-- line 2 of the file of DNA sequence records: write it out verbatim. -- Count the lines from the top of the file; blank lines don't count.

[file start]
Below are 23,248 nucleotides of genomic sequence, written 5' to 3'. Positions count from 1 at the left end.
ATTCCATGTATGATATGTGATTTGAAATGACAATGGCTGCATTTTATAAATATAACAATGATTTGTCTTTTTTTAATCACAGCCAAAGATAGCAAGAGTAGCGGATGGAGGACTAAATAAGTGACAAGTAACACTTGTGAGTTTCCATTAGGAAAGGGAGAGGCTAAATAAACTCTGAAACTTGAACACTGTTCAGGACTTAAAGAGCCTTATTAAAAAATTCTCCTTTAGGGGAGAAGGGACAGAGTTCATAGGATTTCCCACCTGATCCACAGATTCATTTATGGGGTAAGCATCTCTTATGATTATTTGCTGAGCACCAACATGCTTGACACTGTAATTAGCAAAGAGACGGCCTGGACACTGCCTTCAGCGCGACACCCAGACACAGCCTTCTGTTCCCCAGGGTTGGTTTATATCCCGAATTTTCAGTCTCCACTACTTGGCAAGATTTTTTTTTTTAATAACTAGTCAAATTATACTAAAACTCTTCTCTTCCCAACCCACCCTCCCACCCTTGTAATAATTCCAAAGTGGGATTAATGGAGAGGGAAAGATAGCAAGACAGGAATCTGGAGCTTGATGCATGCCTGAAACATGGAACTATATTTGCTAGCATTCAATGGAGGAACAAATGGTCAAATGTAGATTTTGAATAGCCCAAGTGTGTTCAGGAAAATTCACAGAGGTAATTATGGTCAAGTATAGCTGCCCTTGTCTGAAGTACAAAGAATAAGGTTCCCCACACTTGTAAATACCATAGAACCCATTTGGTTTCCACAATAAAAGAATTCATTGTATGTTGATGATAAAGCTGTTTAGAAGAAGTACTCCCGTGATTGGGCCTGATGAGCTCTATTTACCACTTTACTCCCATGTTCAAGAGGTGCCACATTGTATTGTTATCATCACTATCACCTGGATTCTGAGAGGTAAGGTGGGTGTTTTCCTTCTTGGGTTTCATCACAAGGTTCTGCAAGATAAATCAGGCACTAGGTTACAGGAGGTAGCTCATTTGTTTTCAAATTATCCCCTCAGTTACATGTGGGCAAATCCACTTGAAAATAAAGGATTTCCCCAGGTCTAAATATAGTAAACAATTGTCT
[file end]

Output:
ATTCCATGTATGATATGTGATTTGAAATGACAATGGCTGCATTTTATAAATATAACAATGATTTGTCTTTTTTTAATCACAGCCAAAGATAGCAAGAGTAGCGGATGGAGGACTAAATAAGTGACAAGTAACACTTGTGAGTTTCCATTAGGAAAGGGAGAGGCTAAATAAACTCTGAAACTTGAACACTGTTCAGGACTTAAAGAGCCTTATTAAAAAATTCTCCTTTAGGGGAGAAGGGACAGAGTTCATAGGATTTCCCACCTGATCCACAGATTCATTTATGGGGTAAGCATCTCTTATGATTATTTGCTGAGCACCAACATGCTTGACACTGTAATTAGCAAAGAGACGGCCTGGACACTGCCTTCAGCGCGACACCCAGACACAGCCTTCTGTTCCCCAGGGTTGGTTTATATCCCGAATTTTCAGTCTCCACTACTTGGCAAGATTTTTTTTTTTAATAACTAGTCAAATTATACTAAAACTCTTCTCTTCCCAACCCACCCTCCCACCCTTGTAATAATTCCAAAGTGGGATTAATGGAGAGGGAAAGATAGCAAGACAGGAATCTGGAGCTTGATGCATGCCTGAAACATGGAACTATATTTGCTAGCATTCAATGGAGGAACAAATGGTCAAATGTAGATTTTGAATAGCCCAAGTGTGTTCAGGAAAATTCACAGAGGTAATTATGGTCAAGTATAGCTGCCCTTGTCTGAAGTACAAAGAATAAGGTTCCCCACACTTGTAAATACCATAGAACCCATTTGGTTTCCACAATAAAAGAATTCATTGTATGTTGATGATAAAGCTGTTTAGAAGAAGTACTCCCGTGATTGGGCCTGATGAGCTCTATTTACCACTTTACTCCCATGTTCAAGAGGTGCCACATTGTATTGTTATCATCACTATCACCTGGATTCTGAGAGGTAAGGTGGGTGTTTTCCTTCTTGGGTTTCATCACAAGGTTCTGCAAGATAAATCAGGCACTAGGTTACAGGAGGTAGCTCATTTGTTTTCAAATTATCCCCTCAGTTACATGTGGGCAAATCCACTTGAAAATAAAGGATTTCCCCAGGTCTAAATATAGTAAACAATTGTCT